What Top Hedge Funds Are Buying and Selling

08/22/2013 7:00 am EST

Focus: STOCKS

In Q2 2013, hedge funds bought Dell, Thermo Fisher Scientific, and Apple and sold Google, Procter & Gamble, and Baidu, writes the staff at FactSet Insight.

The 50 largest hedge funds increased their equity exposure by just over 1% in Q2 2013. Dell Inc. (DELL) was the largest addition for the group of funds. While this was primarily due to Icahn Associates’ activity in the buyout target (Icahn’s purchases amounted to over 80% of the increased allocation in the stock), nearly 50% of the funds also purchased Dell in Q2. The largest of these buyers included Elliott Management, which purchased $278 million worth of the stock, and Farallon Capital Management ($181 million).

Excluding Dell, Thermo Fisher Scientific (TMO), a company providing laboratory products and services, analytical technologies and specialty diagnostics, received the highest net inflows from the funds. Five of the 50 funds purchased more than $200 million worth of the stock during the quarter, with Viking Global Investors leading the pack at $792 million in purchases. During the quarter, Thermo Fisher announced an agreement to acquire Life Technologies Corp., a biotechnology research services company, and later held a $2.5 billion stock offering to fund the cash deal. Simultaneously, the top 50 hedge funds liquidated $1.0 billion in Life Technologies over the quarter.

Apple (AAPL) was also noteworthy for receiving significant net inflows in Q2 ($1.4 billion, or 29% of its Q1 starting value) after three consecutive quarters of outflows. Three additional funds picked up the stock over the quarter, but D.E. Shaw & Co. was most bullish by adding 1.8 million shares. While Apple is now held by 46% of funds, Google (GOOG) (64%), AIG (AIG) (52%), Citigroup (C) (52%), and priceline.com (PCLN) (48%) are more widely held. In addition, the hedge funds have appeared to exhibit excellent timing with regards to the shifting sentiment in Apple over the past several quarters. Apple was down $6 from its 52-week low ($390.53) at the end of the quarter, and has since risen over 20%. Similarly, Apple was the largest sale of the top 50 hedge funds in Q1 and Q3 2012, which were both periods preceding quarterly declines in the stock’s price (-2.6% in Q2 2012 and -20.2% in Q4 2012).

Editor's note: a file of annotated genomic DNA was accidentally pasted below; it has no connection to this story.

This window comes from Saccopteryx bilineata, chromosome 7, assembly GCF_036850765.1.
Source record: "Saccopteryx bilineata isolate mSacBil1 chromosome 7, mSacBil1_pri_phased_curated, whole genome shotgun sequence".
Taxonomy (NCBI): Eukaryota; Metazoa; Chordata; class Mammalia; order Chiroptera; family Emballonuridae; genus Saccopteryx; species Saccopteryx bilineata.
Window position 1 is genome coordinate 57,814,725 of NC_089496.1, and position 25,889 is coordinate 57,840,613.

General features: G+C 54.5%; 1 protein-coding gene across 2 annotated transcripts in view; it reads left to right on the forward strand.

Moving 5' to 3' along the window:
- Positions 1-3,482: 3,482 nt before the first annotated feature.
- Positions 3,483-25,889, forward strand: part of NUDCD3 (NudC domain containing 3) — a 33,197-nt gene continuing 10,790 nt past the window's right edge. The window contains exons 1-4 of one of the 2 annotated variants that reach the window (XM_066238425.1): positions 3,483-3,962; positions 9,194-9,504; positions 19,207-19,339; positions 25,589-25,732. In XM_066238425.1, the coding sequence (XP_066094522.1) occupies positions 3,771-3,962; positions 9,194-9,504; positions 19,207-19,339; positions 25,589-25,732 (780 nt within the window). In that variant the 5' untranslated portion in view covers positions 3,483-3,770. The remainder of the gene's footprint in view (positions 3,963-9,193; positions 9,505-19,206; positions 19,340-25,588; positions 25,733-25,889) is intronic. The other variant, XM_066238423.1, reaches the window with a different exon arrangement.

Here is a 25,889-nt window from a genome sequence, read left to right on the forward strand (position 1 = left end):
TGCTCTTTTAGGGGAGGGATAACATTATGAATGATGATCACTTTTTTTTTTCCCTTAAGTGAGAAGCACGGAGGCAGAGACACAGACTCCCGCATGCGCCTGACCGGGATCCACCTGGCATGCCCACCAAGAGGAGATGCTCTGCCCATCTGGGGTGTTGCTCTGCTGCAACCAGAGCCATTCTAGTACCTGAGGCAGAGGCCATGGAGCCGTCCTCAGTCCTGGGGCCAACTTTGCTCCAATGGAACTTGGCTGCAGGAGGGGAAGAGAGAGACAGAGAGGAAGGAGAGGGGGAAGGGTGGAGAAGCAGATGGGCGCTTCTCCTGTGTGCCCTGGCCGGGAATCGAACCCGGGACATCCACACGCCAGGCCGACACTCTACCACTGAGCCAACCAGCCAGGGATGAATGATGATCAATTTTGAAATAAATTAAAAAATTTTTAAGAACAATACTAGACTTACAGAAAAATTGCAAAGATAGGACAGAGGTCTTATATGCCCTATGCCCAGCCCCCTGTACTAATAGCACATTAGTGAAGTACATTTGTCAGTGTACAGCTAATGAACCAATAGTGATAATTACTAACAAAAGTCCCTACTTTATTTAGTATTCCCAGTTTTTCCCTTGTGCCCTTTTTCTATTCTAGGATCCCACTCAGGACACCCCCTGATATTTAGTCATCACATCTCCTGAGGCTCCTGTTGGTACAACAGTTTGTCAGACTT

The funds also significantly decreased their holding in Google (GOOG)—the most widely held stock of the funds-by selling $1.4 billion worth of its shares. However, the largest dollar-value decrease came from Procter & Gamble (PG) (-$1.7 billion). Pershing Square Capital Management sold the majority of this position during the quarter ($1.5 billion), but Procter & Gamble still comprises a significant weight within the fund’s equity portfolio (7.7%). Bill Ackman, founder and chief executive of Pershing Square, had previously launched an effort to remove the company’s CEO, Bob McDonald, among other changes. The campaign succeeded when former president and CEO, A.G. Lafley, stepped into the role on May 23.

Top 50 Holdings: Top 50 Hedge Funds